Addison Russell hopes to be ready if Cubs survive and advance to World Series


Addison Russell hopes to be ready if Cubs survive and advance to World Series

Addison Russell hopes to be ready if the Cubs can somehow survive and advance to the World Series.

That looks doubtful with the New York Mets up 2-0 in this best-of-seven National League Championship Series, Russell making no guarantees about his strained left hamstring and the Cubs knowing their shortstop’s game is built around speed bursts and lateral movement.   

But Russell keeps feeling better and better and will push his rehab this week, trying to be prepared in case the Cubs make it to the Fall Classic for the first time in 70 years.

[MORE: Power outage: So far, Mets pitching too much for Cubs hitters in NLCS]

“I don’t see why not,” Russell said Monday at Wrigley Field. “But we’re still trying to (be) precautionary, even though the way that I feel is going better than planned. We’re still going to try and take it slow, because you still have those days. There’s no rush.”

The Cubs left Russell off their NLCS roster after he felt something while hustling for a triple during a Game 3 win over the St. Louis Cardinals in the divisional round.

The Cubs are in good hands with Javier Baez, another first-round pick with a top-prospect pedigree and potentially elite defensive skills.

[NBC SHOP: Buy Cubs playoff gear]

But the Cubs also viewed making Russell their everyday shortstop in early August as one of the turning points in this magical season. The rookie put up 13 homers, 29 doubles and 54 RBI during his age-21 season.  

“It’s definitely frustrating,” Russell said. “You grind it out all year with these guys and then finally when it comes to crunch time you got to sit on the bench. But I’ll cheer on my teammates and I’m happy I’ve been a part to help the team get this far. I know the type of players that we put out on the field every day. I know that they’re going to get the job done.”

Albert Almora's strong connection to Team USA baseball

Albert Almora's strong connection to Team USA baseball

Who was Theo Epstein’s first draft pick with the Cubs?

The answer to that trivia question will always and forever be Albert Almora Jr. picked sixth overall in the 2012 amateur draft.

In some ways, the young outfielder from Florida became the forgotten man in the stable of can’t-miss prospects that Epstein and top lieutenants Jed Hoyer and Jason MacLeod amassed since their arrival over six years ago. While players such as Kris Bryant, Kyle Schwarber and Ian Happ zoomed through the minor leagues on their way to the majors, Almora took a different path – one that included seven different stops over parts of five developmental seasons before he broke into the big leagues during the 2016 season.

But Almora’s road to the majors began years before he was selected by the Cubs, when he began playing for Team USA as a 13-year-old. Over the next several years, Almora played for the Red, White & Blue seven times, his final appearance coming in 2015. The seven appearances are the most in the history of USA Baseball, and Almora recognizes the impact his time with the national squad had on his playing career.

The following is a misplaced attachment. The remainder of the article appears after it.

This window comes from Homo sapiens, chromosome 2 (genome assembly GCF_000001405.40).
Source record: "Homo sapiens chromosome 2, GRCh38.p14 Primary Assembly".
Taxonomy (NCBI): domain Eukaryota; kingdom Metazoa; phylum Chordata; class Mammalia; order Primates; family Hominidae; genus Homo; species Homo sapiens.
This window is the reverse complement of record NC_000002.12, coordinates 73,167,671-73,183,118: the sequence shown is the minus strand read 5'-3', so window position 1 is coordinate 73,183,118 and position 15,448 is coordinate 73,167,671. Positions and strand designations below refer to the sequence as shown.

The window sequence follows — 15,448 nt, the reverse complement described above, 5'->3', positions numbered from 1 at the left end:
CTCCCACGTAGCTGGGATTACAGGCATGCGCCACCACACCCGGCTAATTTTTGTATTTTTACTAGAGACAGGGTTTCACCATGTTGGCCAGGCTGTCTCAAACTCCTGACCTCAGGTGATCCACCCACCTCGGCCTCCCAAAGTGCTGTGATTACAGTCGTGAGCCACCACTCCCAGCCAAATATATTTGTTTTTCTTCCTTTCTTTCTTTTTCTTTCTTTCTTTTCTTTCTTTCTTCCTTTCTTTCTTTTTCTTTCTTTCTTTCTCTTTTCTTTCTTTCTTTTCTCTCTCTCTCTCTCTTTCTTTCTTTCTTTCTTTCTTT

“[It was] one of the best experiences of my life," he said. "Every year I had something special to play with, unbelievable guys, went to crazy places, and out of those six years, five of them came with a gold medal so that was pretty special as well. Also, that helped me in my baseball life, how to experience things and learn from those type of experiences.

“I’m a Cubbie and that’s what’s on my chest right now, but Team USA will always have a special place in my heart.”

While Almora carries those national team experiences with him every day, his main focus coming into the 2018 season is becoming a consistent difference-maker. Almora made only 65 starts during the 2017 campaign, and 63 percent of his at-bats last year came against left-handed pitching, against which he hit a robust .342. That led to a platoon role in a crowded outfield, with Jason Heyward, Kyle Schwarber, Jon Jay, Ian Happ and Ben Zobrist all taking turns on the merry-go-round. But with the departure of Jay, Almora believes his time is near.

“I have the most confidence in myself that I can play every day, but I try not to think about that kind of stuff because it’s out of my control," Almora said. "All I control is like last year what I did; whenever I was given an opportunity, I tried to do my best and help the team win.”

Almora’s ultimate role on the 2018 Cubs remains to be seen, but there’s no question that Theo’s first Cubs pick will earn whatever role he ends up with, and the foundation of Almora’s journey to Clark and Addison was laid many summers ago during his time with Team USA.

Willson Contreras willing to pay the price for mound visits

Willson Contreras willing to pay the price for mound visits

News broke to Willson Contreras that the league will be limiting mound visits this upcoming season, and the Cubs catcher —notorious for his frequent visits to the rubber — is not having it.

“I’ve been reading a lot about this rule, and I don’t really care. If you have to go again and pay the price for my team, I will," he said.

The new rules rolled out Tuesday will limit six visits —any time a manager, coach or player visits the mound — per nine innings. But, communication between a player and a pitcher that does not require them moving from their position does not count as a visit.When a team is out of visits, it's the umpire's discretion to allow an extra trip to the mound.

But despite the new rules, Contreras is willing to do what's best for the team.

“There’s six mound visits, but what if you have a tight game? They cannot say anything about that. If you’re going to fine me about the [seventh] mound visit, I’ll pay the price.”